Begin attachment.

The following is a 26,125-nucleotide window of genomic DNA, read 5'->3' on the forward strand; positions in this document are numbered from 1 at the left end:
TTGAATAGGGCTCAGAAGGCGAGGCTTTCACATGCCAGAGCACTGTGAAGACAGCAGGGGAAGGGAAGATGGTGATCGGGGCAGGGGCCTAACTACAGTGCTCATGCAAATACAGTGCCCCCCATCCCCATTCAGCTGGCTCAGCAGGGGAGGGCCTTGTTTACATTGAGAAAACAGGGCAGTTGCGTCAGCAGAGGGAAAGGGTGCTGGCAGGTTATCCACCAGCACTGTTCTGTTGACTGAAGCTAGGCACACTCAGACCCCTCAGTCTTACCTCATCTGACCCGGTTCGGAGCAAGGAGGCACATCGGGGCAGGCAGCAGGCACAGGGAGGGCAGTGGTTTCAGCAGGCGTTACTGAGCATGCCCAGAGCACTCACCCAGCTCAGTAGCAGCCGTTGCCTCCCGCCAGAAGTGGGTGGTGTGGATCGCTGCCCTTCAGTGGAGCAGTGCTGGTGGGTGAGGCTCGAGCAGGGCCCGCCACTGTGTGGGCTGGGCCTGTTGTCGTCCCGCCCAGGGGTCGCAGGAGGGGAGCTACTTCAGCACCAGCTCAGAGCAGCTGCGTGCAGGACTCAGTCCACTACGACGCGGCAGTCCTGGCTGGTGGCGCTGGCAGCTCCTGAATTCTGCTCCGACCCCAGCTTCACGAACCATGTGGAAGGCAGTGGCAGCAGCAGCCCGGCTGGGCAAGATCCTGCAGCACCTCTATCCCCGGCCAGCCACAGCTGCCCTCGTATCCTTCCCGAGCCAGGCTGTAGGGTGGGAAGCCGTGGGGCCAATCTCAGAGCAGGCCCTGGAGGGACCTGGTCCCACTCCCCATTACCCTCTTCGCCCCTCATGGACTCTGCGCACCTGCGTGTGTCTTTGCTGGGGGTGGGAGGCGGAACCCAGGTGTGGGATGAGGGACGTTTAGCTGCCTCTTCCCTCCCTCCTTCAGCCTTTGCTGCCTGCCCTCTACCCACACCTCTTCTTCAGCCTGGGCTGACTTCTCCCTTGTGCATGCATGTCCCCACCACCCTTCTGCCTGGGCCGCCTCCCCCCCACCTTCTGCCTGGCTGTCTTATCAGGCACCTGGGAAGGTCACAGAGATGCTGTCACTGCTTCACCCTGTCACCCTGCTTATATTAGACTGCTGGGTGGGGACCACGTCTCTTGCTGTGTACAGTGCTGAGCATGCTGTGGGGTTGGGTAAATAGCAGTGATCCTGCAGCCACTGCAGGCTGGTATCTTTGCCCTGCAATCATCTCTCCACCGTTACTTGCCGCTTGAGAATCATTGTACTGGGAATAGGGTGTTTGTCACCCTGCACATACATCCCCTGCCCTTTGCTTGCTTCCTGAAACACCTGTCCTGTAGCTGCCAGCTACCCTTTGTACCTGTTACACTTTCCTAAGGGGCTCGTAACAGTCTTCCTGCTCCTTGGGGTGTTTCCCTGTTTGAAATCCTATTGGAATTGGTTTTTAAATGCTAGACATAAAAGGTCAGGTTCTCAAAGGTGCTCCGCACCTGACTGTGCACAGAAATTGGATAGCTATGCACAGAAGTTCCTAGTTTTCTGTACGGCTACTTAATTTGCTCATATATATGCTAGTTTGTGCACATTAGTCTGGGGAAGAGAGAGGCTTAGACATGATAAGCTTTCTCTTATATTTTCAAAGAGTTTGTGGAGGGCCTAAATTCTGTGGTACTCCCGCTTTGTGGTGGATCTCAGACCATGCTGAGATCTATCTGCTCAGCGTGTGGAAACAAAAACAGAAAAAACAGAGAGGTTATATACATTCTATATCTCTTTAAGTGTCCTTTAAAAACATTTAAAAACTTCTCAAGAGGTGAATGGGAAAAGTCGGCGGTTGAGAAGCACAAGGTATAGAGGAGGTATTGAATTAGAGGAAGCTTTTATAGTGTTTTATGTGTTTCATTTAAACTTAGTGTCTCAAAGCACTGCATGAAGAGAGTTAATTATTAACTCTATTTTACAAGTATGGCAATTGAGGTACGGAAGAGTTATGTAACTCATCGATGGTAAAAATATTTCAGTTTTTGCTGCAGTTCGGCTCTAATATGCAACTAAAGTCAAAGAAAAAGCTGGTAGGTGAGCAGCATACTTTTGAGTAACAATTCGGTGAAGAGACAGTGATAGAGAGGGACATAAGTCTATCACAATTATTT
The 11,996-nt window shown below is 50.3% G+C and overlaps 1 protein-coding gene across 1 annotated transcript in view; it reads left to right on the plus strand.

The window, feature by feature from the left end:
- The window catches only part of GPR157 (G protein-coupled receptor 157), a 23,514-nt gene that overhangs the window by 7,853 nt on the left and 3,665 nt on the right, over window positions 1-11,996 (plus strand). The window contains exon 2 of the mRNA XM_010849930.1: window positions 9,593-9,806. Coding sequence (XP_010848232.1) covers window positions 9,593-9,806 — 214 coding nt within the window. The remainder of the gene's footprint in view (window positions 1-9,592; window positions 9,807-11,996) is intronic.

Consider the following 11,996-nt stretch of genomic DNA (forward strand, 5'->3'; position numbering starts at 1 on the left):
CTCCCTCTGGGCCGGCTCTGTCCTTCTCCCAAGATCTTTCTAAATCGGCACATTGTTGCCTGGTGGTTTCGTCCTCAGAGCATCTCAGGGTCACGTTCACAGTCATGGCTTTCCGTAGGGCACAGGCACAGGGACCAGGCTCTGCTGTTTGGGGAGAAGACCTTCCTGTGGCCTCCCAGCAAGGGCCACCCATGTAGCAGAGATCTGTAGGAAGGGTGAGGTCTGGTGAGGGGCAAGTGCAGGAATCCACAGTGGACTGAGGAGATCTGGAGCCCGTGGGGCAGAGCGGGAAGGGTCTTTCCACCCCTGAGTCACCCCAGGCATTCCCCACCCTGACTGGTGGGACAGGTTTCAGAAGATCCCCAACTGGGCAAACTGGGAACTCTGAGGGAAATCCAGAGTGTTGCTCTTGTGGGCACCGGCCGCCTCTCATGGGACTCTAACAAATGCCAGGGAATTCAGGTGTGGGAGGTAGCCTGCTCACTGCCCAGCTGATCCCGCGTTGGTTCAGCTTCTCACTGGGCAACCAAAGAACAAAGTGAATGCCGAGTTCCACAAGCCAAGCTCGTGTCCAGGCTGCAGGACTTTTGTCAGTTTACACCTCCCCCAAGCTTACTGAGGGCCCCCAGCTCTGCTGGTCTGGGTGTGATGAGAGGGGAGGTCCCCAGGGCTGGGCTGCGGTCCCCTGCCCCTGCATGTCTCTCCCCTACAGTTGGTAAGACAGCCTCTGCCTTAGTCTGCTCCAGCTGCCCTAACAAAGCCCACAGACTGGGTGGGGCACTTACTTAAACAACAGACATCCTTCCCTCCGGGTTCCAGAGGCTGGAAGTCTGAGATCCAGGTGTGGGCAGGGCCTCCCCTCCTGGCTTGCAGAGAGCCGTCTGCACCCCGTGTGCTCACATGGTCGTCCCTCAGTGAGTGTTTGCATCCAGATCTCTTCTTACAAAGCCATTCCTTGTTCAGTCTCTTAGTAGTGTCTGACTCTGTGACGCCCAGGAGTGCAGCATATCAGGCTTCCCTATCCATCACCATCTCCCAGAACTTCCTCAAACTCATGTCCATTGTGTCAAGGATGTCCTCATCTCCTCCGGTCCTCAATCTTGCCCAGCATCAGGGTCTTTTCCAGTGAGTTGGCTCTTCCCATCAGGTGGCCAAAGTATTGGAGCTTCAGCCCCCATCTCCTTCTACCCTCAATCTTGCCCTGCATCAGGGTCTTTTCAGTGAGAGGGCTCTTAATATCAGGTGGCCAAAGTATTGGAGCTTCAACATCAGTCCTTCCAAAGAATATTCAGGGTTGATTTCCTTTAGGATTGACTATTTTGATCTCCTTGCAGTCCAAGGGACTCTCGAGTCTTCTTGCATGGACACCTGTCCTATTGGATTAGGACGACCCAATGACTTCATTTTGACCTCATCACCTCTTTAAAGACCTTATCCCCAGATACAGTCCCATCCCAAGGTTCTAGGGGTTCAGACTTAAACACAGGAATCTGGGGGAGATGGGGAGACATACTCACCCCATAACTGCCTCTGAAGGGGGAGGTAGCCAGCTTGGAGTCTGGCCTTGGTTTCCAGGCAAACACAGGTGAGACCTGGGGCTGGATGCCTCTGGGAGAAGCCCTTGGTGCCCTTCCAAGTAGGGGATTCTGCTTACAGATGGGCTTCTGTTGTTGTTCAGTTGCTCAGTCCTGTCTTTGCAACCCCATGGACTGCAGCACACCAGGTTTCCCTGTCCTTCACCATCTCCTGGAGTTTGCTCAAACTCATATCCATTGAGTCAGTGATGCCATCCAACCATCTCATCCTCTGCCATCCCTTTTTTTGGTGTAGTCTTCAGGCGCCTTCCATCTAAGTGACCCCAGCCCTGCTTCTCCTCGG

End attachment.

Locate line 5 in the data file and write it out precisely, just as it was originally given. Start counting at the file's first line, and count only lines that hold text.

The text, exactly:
- The window catches only part of GPR157 (G protein-coupled receptor 157), a 23,514-nt gene that overhangs the window by 7,853 nt on the left and 3,665 nt on the right, over window positions 1-11,996 (plus strand). The window contains exon 2 of the mRNA XM_010849930.1: window positions 9,593-9,806. Coding sequence (XP_010848232.1) covers window positions 9,593-9,806 — 214 coding nt within the window. The remainder of the gene's footprint in view (window positions 1-9,592; window positions 9,807-11,996) is intronic.